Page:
ANKARA - Reuters
Turkish Foreign Minister Ahmet Davutoğlu said Aug.27 a poison gas attack in Syria last week which killed hundreds of people constituted a "crime against humanity." DHA photo
Turkish Foreign Minister Ahmet Davutoğlu
said a poison gas attack in Syria last week which killed hundreds of people constituted a "crime against humanity," as he is set leave for Saudi Arabia to discuss the regional crisis with Prince Saud bin Faisal bin Abdulaziz Al Saud.
The United States has faced growing calls for action in response to the August 21 attack. In the most forceful U.S. reaction yet, Secretary of State John Kerry said on Monday President Barack Obama believed there must be "accountability" for those who used chemical weapons.
Davutoğlu told reporters: "This is a crime against humanity and a crime against humanity should not go unanswered, what needs to be done must be done." He said that like many states, Turkey blamed Bashar al-Assad's government for the attack. "Today, it is clear the international community is faced with a test."
Davutoğlu reiterated that Ankara's priority was for the U.N. Security Council to come to a united stance on Syria. He said previously, however, that Turkey would join any international coalition if such a consensus proved impossible.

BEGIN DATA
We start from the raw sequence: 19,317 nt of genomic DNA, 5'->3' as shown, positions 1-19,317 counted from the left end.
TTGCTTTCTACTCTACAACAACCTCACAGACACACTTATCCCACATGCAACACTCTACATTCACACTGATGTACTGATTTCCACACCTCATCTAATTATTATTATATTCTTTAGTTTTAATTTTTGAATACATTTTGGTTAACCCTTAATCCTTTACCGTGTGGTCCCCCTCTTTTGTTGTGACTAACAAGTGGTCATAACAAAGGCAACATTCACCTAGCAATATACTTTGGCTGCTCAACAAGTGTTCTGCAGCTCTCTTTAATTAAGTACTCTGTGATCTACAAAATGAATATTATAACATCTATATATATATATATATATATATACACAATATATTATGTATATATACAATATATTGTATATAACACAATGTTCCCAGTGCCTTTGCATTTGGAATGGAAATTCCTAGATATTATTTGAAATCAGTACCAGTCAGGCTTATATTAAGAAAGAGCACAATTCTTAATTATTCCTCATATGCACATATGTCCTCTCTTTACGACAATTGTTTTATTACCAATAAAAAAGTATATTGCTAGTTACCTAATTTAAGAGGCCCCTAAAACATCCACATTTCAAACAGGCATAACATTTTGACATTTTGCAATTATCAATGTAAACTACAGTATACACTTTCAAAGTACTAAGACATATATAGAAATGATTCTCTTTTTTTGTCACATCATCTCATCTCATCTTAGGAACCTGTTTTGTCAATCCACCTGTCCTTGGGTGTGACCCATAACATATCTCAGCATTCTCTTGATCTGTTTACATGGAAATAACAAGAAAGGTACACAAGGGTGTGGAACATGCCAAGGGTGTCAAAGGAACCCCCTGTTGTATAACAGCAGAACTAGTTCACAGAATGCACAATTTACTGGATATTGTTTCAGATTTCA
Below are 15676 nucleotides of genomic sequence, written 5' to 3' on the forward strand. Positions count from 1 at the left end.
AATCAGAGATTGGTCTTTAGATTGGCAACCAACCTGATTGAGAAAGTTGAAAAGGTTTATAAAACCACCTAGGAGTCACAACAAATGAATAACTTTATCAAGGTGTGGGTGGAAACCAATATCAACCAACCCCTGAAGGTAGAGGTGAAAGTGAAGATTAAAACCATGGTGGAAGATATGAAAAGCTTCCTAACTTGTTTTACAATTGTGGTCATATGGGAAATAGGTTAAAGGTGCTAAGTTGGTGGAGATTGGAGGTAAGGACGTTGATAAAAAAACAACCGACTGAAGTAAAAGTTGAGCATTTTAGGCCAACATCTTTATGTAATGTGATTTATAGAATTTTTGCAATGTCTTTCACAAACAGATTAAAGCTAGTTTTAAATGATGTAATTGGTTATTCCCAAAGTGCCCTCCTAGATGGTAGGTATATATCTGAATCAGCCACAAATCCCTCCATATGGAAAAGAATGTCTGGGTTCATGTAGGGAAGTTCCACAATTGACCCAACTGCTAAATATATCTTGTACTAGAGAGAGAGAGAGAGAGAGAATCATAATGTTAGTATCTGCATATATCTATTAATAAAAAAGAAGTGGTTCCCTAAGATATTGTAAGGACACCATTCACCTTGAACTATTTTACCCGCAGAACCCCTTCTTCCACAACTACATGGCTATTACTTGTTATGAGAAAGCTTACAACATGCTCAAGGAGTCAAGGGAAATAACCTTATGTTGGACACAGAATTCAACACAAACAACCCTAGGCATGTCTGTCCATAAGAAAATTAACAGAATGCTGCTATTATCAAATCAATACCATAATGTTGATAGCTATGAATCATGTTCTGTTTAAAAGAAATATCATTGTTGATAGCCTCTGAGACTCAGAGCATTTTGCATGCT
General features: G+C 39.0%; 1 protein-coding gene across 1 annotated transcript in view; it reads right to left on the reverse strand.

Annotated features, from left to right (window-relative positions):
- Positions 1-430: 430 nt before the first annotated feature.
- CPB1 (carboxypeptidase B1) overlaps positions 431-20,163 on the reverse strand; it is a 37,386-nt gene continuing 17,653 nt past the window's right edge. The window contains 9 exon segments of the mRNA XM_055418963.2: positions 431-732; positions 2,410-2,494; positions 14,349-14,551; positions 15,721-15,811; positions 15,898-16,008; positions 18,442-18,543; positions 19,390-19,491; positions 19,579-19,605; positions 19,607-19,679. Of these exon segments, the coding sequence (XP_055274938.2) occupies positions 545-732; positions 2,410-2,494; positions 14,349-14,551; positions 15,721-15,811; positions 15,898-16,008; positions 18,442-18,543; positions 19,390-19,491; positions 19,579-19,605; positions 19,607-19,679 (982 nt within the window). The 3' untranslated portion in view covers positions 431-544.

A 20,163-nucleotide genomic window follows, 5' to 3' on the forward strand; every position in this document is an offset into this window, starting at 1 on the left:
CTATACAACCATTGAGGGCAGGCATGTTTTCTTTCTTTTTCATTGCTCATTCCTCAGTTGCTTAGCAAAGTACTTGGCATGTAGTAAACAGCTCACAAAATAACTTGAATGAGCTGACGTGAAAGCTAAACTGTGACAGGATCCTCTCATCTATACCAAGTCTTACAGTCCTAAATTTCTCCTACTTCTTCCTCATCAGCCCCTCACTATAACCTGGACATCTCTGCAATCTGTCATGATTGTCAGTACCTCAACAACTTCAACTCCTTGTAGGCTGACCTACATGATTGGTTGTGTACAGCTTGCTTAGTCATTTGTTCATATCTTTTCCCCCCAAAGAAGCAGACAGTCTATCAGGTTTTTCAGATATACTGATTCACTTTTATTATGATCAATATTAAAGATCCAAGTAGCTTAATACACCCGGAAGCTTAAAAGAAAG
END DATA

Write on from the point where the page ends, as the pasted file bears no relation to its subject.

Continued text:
Meanwhile, Davutoğlu is set to pay a two-day visit August 27-28 to Saudi Arabia to discuss the ongoing crisis in the region.
The ongoing crisis in Syria and Egypt, as well as Turkey-Saudi Arabia relations, will be on Davutoğlu's agenda during his meeting with the Foreign Minister of Saudi Arabia Saud bin Faisal bin Abdulaziz Al Saud.
Turkey, a NATO
member bordering Syria, has emerged as one of Assad's most vocal critics during the two-and-a-half year conflict, sheltering half a million refugees and allowing Syrian rebels to organize on its soil.
Davutoğlu also said he had spoken to Russian
counterpart Sergei Lavrov on Monday to explain Turkey's position, saying that if there was no response to last week's attack it would give a green light for worse violence.